Update statement using a WHERE clause containing columns with null values


I am updating a column on one table using data from another table. The WHERE clause is based on multiple columns and some of the columns are null. From my thinking, this nulls are what are throwing off your standard UPDATE TABLE SET X=Y WHERE A=B statement.

See this SQL Fiddle of the two tables where am trying to update table_one based on data from table_two. My query currently looks like this:

UPDATE table_one SET table_one.x = table_two.y
FROM table_two
table_one.invoice_number = table_two.invoice_number AND
table_one.submitted_by = table_two.submitted_by AND
table_one.passport_number = table_two.passport_number AND
table_one.driving_license_number = table_two.driving_license_number AND
table_one.national_id_number = table_two.national_id_number AND
table_one.tax_pin_identification_number = table_two.tax_pin_identification_number AND
table_one.vat_number = table_two.vat_number AND
table_one.ggcg_number = table_two.ggcg_number AND
table_one.national_association_number = table_two.national_association_number

The query fails for some rows in that table_one.x isn't getting updated when any of the columns in either table are null. i.e. it only gets updated when all columns have some data.

This question is related to my earlier one here on SO where I was getting distinct values from a large data set using Distinct On. What I now I want is to populate the large data set with a value from the table which has unique fields.


I used the first update statement provided by @binotenary. For small tables, it runs in a flash. Example is had one table with 20,000 records and the update was completed in like 20 seconds. But another table with 9 million plus records has been running for 20 hrs so far!. See below the output for EXPLAIN function

Update on table_one  (cost=0.00..210634237338.87 rows=13615011125 width=1996)
  ->  Nested Loop  (cost=0.00..210634237338.87 rows=13615011125 width=1996)
    Join Filter: ((((my_update_statement_here))))
    ->  Seq Scan on table_one  (cost=0.00..610872.62 rows=9661262 width=1986)
    ->  Seq Scan on table_two  (cost=0.00..6051.98 rows=299998 width=148)

The EXPLAIN ANALYZE option took also forever so I canceled it.

Any ideas on how to make this type of update faster? Even if it means using a different update statement or even using a custom function to loop through and do the update.

Since null = null evaluates to false you need to check if two fields are both null in addition to equality check:

UPDATE table_one SET table_one.x = table_two.y
FROM table_two
    (table_one.invoice_number = table_two.invoice_number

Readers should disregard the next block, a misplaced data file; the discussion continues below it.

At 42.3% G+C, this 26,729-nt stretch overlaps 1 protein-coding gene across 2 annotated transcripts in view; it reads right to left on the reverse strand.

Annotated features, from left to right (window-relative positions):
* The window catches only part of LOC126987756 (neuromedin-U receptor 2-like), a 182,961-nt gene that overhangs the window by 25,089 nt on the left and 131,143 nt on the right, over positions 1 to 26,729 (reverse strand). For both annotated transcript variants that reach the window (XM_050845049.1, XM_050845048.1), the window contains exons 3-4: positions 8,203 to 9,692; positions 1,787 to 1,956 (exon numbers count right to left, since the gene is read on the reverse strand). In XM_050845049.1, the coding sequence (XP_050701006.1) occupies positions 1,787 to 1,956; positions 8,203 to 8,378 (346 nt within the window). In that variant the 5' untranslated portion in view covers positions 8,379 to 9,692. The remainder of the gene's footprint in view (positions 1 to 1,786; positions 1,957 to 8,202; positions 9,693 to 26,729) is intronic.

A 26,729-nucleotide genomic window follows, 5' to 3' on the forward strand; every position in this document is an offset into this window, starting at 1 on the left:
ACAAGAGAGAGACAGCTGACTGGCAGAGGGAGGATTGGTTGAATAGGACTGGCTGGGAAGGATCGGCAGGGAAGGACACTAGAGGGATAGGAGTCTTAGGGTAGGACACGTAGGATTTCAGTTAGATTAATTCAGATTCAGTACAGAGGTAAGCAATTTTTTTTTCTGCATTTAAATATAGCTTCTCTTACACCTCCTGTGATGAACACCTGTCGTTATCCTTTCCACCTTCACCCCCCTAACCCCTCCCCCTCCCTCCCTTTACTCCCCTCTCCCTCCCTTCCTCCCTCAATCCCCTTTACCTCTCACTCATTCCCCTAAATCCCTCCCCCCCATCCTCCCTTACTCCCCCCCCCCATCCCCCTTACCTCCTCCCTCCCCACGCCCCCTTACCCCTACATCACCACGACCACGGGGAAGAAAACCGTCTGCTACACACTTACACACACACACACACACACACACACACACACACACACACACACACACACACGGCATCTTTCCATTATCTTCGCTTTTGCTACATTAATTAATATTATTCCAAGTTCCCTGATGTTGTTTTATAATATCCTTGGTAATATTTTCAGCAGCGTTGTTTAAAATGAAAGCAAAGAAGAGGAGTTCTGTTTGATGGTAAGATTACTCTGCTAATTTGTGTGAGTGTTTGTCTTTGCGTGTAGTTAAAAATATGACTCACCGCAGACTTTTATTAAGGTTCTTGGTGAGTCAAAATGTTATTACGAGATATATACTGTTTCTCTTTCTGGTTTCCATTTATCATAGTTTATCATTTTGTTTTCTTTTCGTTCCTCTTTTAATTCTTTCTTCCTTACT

OR (table_one.invoice_number is null AND table_two.invoice_number is null))
    (table_one.submitted_by = table_two.submitted_by
        OR (table_one.submitted_by is null AND table_two.submitted_by is null))
    -- etc

You could also use the coalesce function which is more readable:

UPDATE table_one SET table_one.x = table_two.y
FROM table_two
    coalesce(table_one.invoice_number, '') = coalesce(table_two.invoice_number, '')
    AND coalesce(table_one.submitted_by, '') = coalesce(table_two.submitted_by, '')
    AND -- etc

But you need to be careful about the default values (last argument to coalesce).
It's data type should match the column type (so that you don't end up comparing dates with numbers for example) and the default should be such that it doesn't appear in the data
E.g coalesce(null, 1) = coalesce(1, 1) is a situation you'd want to avoid.

Update (regarding performance):

Seq Scan on table_two - this suggests that you don't have any indexes on table_two.
So if you update a row in table_one then to find a matching row in table_two the database basically has to scan through all the rows one by one until it finds a match.
The matching rows could be found much faster if the relevant columns were indexed.

On the flipside if table_one has any indexes then that slows down the update.
According to this performance guide:

Table constraints and indexes heavily delay every write. If possible, you should drop all the indexes, triggers and foreign keys while the update runs and recreate them at the end.

Another suggestion from the same guide that might be helpful is:

If you can segment your data using, for example, sequential IDs, you can update rows incrementally in batches.

So for example if table_one an id column you could add something like

and table_one.id between x and y

to the where condition and run the query several times changing the values of x and y so that all rows are covered.

The EXPLAIN ANALYZE option took also forever

You might want to be careful when using the ANALYZE option with EXPLAIN when dealing with statements with sideffects. According to documentation:

Keep in mind that the statement is actually executed when the ANALYZE option is used. Although EXPLAIN will discard any output that a SELECT would return, other side effects of the statement will happen as usual.